Hidden Nuggets Series #51 – “Six days you shall do work, and on the seventh day you will rest…” – Exodus 23:12
No, I’m not writing from a snowed in mountain resort lodge. I have to admit for years I assumed the proverb “All work and no play makes Jack a dull boy” came from that Stephen King horror novel turned Jack Nicholson movie thriller The Shining, which mistakenly came in front of my eyes as a youth (thank you older cousins). I say mistakenly because no one under the age of 21 should put that imagery into their head. (And maybe if you are over 21, you shouldn’t either.)
Turns out the phrase “all work and no play” was originally published in Proverbs in English, Italian, French and Spanish (1659) and is attributed to a writer by the name of James Howell. It turned out to be his most popular proverbs. I certainly cannot think of another one.
The warning of the all work and no play proverb seems clear enough to me – that if we don’t release ourselves from the pressures of work from time to time we will become dull and uninteresting. We run the risk of becoming bored with life, as work becomes our sole focus day in and day out. We’ll neglect time for hobbies, family, friends, exercise, watching sports, reading, or just plain vegging.
That type of existence doesn’t spark a fire in me.
A Guideline For Work
I think maybe God knew a thing or two about work and left us a clear blueprint to follow. The Bible says in Exodus 23:12:
“Six days you shall do your work, and on the seventh day you shall rest…”
This wasn’t the first time God had instructed the Hebrews in this regard. A few chapters prior in Exodus 20, as part of the greatest Ten Commandments given, God gives them this instruction in verses 8-10:
“Remember the Sabbath day, to keep it holy. Six days you shall labor and do all your work, but the seventh day is the Sabbath of the Lord your God. In it you shall do no work…”
God clearly allowed for and expected us to work. However, He also commanded rest. The purpose of the rest day for the Hebrews was to worship God. They were to remember the Sabbath day of the week and keep it holy. God had set it aside as special. It was His day.
Working Seven Days a Week Today
We’ve become a culture that embraces an “all work and no play” philosophy. Whether it’s by necessity (because you need the money), by force (your employer requires it) or by choice (because you want the money), we seem to have no problem with punching the clock every day of the week.
In my adult life, I’ve been fortunate to avoid the working seven days a week scenario. My career as an educator always allowed for me to have the weekends to myself. There is actually more of a temptation to slip into a workaholic lifestyle now that I’m a stay at home dad and full-time blogger. I could easily do blog related activities every day of the week if I didn’t force myself to let go of it from time to time.
I’ve always admired companies that took the decision to work seven days a week off the table for their employees. The restaurant Chick-fil-a, based here in Georgia, does such a thing by shutting down all their restaurants on Sunday. Founder Truett Cathy felt that Sundays should be dedicated to rest, worship and family.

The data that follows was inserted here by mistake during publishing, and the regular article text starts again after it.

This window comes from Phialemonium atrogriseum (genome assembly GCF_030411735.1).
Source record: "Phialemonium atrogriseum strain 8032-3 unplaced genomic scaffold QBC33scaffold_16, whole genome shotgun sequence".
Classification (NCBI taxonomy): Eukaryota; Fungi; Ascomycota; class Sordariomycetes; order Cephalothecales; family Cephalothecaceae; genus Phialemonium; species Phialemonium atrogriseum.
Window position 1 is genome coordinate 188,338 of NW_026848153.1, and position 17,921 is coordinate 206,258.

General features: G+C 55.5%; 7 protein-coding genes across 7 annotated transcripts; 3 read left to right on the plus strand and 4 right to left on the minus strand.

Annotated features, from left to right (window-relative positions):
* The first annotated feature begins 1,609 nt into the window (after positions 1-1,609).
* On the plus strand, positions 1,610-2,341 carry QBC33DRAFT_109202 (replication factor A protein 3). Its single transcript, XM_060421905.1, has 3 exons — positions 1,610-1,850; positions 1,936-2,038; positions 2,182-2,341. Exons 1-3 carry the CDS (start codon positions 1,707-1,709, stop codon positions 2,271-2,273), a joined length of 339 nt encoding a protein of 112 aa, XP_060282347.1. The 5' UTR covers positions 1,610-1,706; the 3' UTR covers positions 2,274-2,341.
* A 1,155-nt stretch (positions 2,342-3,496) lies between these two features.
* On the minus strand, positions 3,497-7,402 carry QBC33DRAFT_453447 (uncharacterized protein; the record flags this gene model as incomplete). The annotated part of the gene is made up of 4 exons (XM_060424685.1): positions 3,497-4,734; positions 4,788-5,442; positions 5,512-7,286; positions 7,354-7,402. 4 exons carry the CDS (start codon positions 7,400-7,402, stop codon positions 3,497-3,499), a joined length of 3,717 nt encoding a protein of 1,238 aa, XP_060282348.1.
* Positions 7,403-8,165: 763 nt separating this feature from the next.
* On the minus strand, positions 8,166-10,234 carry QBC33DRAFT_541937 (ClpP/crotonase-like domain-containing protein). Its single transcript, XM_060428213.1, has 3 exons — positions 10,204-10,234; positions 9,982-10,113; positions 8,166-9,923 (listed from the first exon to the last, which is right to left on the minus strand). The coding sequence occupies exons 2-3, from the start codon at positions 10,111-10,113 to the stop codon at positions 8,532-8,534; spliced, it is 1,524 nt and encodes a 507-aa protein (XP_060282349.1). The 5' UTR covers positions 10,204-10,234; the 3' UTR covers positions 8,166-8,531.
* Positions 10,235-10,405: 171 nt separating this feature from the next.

Yes, he is losing tons of profit on one of the busiest eating out days of the week. I’ll wager however, his employees are happier and sharper at work because they’ve been given at least one day off per week. (Actually I don’t have to wager on that idea…I know, having eaten there countless times. The culture, atmosphere and customer service at Chick-fil-a is unparalleled in that industry.)
All Work and No Play: Combating Workaholism
I can’t help but wonder that God knew the potential dangers of working too much. Yes, He wanted their attention and worship but were there other reasons He built into the ancient Hebrews’ week a non-work day?
It’s not entirely obvious how the Hebrews filled the entirety of their non-work day. Perhaps, along with their worship, they engaged in these activities – all of which help to break the compulsion to be a workaholic:
1. Rest. Our bodies need sleep. Most people don’t get enough during the workweek. An extra hour or two may be just what the body needs on an off day.
2. Relax. Let’s face it – work creates pressure, which then creates tension and stress. If not handled properly stress can begin to have negative affects on your body. A day off can help the body unwind and release that tension.
3. Reflect. We need time to stop and think. It is really hard to do that with the fast paced nature of the workweek.
4. Revel. How boring would life be without the opportunity to go play? A day off gives us the chance to do something fun that we enjoy.
5. Rejuvenate. We need time to renew our passion for work. Often times, as I relax and reflect on the weekends, I find the answer to problems that occurred during the past week. This gets me eager to implement the solution and move on.
Why are these five activities valuable? Because there is another five or six-day workweek ahead – and so on it goes for the majority of our adult life. Taking a break from work each week will help us be more efficient and actually enjoy our week more.
Nobody ever looks back at the end of their life and says “I wish I’d have worked more.” The top regrets of the dying reveal they would rather have spent more time with family and friends and found a passion that brought happiness and fulfillment.
Fight the urge to be a workaholic. Engage in the five R’s above more often. They may just keep you from becoming bored, uninteresting and snapping like Jack.
Questions: Have you ever lived by the mantra “all work and no play?” How many hours a week do you work? Would you consider yourself a workaholic? How has being a workaholic affected your life? Do you feel that you have a choice to work seven days a week or not? What do you like to do on your day off?
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